It may seem as if there are far too many camera interfaces, but they're not all alike. Some, like USB and FireWire, are built on general-purpose protocols. The newest machine vision-specific interface, CoaXPress (CXP), is based on a different idea. A camera and frame grabber incorporating this interface debuted at this year's Vision 2011 show. Added to what's already out there, these items make choice in CoaXPress components a reality for engineers designing industrial vision systems.
Adimec demonstrated its first CoaXPress camera with dual interfaces. Each of the two CoaXPress interfaces of the Q-4A180/CXP area scan camera supports the standard's CXP-6 configuration, resulting in a maximum interface speed of 12.5Gbps. The camera uses two standard coaxial cables, each with a maximum transmission rate of 6.25Gbps over 45 meters.
Matrox Imaging announced its Radient eV-CXP, a CoaXPress frame grabber based on the company's Radient family. The Radient eV-CXP has four independent CoaXPress links. This makes it possible to perform simultaneous image capture from up to four cameras, each of which can run at different CoaXPress speeds. Alternatively, the frame grabber can capture images from a single camera that uses link aggregation to transmit image data at up to 25Gbps.
Before the show, BitFlow began shipping its new Karbon-CXP frame grabber, which achieves video acquisition speeds of up to 6Gbps and sends control commands and triggers at 20Mbps over a single 75-Ohm coax cable up to 135 meters. Other cameras and frame grabbers have been released by Adimec, Active Silicon, Silicon Software, and Imperx.
The serial, packet-based, high-speed CoaXPress protocol was designed to overcome some of the bandwidth and cabling restrictions of the venerable parallel Camera Link protocol. CoaXPress achieves a base speed of 3.125Gbps per cable for distances of 100 meters between camera and computer, or a maximum sustained speed of 6.25Gbps per cable for distances of up to 45 meters. That compares very favorably with Camera Link's cabling limitation of 10 meters and a 6Gbps maximum speed that requires two cables.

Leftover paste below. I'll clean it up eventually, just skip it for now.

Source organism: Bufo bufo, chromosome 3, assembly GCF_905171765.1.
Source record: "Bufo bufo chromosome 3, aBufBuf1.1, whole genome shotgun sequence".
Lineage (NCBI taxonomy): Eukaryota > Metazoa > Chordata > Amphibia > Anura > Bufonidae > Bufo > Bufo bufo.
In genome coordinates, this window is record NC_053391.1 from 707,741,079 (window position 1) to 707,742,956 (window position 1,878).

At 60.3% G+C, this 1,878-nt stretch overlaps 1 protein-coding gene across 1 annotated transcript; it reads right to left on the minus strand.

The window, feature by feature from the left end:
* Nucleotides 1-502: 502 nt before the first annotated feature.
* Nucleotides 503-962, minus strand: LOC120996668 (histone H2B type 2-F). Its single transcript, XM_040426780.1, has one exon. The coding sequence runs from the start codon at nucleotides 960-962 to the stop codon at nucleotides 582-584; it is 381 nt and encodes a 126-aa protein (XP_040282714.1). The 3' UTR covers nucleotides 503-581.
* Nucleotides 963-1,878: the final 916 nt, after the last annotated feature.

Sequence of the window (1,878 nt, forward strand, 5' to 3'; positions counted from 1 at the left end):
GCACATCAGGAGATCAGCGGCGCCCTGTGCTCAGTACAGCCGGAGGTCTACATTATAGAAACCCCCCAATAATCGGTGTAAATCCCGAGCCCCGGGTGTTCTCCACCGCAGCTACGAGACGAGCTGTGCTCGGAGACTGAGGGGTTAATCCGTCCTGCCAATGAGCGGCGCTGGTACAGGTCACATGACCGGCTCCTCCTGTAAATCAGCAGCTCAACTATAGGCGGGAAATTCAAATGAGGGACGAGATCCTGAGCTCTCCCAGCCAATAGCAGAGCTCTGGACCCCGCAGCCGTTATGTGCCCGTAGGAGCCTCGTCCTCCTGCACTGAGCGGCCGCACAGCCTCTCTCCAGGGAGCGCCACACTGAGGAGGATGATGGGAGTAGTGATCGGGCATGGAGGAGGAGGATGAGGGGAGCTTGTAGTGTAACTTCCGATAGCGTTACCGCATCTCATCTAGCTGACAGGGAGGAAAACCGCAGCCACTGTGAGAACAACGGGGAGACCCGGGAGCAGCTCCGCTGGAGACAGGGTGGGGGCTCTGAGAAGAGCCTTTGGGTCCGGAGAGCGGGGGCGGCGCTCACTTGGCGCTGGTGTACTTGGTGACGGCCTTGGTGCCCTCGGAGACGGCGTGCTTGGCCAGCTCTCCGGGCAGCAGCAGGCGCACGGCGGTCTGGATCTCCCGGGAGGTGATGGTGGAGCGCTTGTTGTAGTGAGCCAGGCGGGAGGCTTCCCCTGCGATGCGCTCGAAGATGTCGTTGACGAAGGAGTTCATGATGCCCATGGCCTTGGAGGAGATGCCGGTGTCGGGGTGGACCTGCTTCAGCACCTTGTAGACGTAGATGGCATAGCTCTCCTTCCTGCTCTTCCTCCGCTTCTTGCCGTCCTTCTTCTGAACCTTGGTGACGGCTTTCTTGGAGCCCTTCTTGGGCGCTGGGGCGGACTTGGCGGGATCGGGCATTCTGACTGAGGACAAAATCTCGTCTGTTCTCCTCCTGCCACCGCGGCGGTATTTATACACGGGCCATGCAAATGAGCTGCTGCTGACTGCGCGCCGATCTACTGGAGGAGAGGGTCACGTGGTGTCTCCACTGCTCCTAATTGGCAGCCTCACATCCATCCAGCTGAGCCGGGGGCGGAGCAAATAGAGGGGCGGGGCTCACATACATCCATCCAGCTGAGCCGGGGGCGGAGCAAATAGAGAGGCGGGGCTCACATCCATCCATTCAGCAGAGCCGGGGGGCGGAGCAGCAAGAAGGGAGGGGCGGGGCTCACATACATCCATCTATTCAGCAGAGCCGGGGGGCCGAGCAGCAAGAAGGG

Aside from speed, the most important feature of CoaXPress is the fact that it runs on good old coax. Coax cable is already installed everywhere. It's cheap, reliable, well-known, understood, and reliable. Engineers can achieve higher speeds by simply using multiple cables in parallel, and the standard doesn't limit how many cables they can deploy in a configuration. Today, coax cable is also available in many different varieties and quality grades.
There's still a huge legacy of analog cameras in industrial vision systems throughout the world, and a huge number of coax cables are connecting them. More than half of machine vision installations in Japan, for instance, are still dominated by analog cameras and coax cabling. Though CoaXPress is, of course, not backward compatible to analog interfaces, some consider it a relatively easy, cost-effective upgrade path from a cabling standpoint for introducing high-resolution digital cameras. The overall cost for replacing analog camera systems with digital CoaXPress cameras and frame grabbers would be much lower than replacing them with Camera Link cameras and frame grabbers. The opportunity is definitely there to repurpose a coax-based infrastructure with very low installation costs while reducing system complexity and improving performance.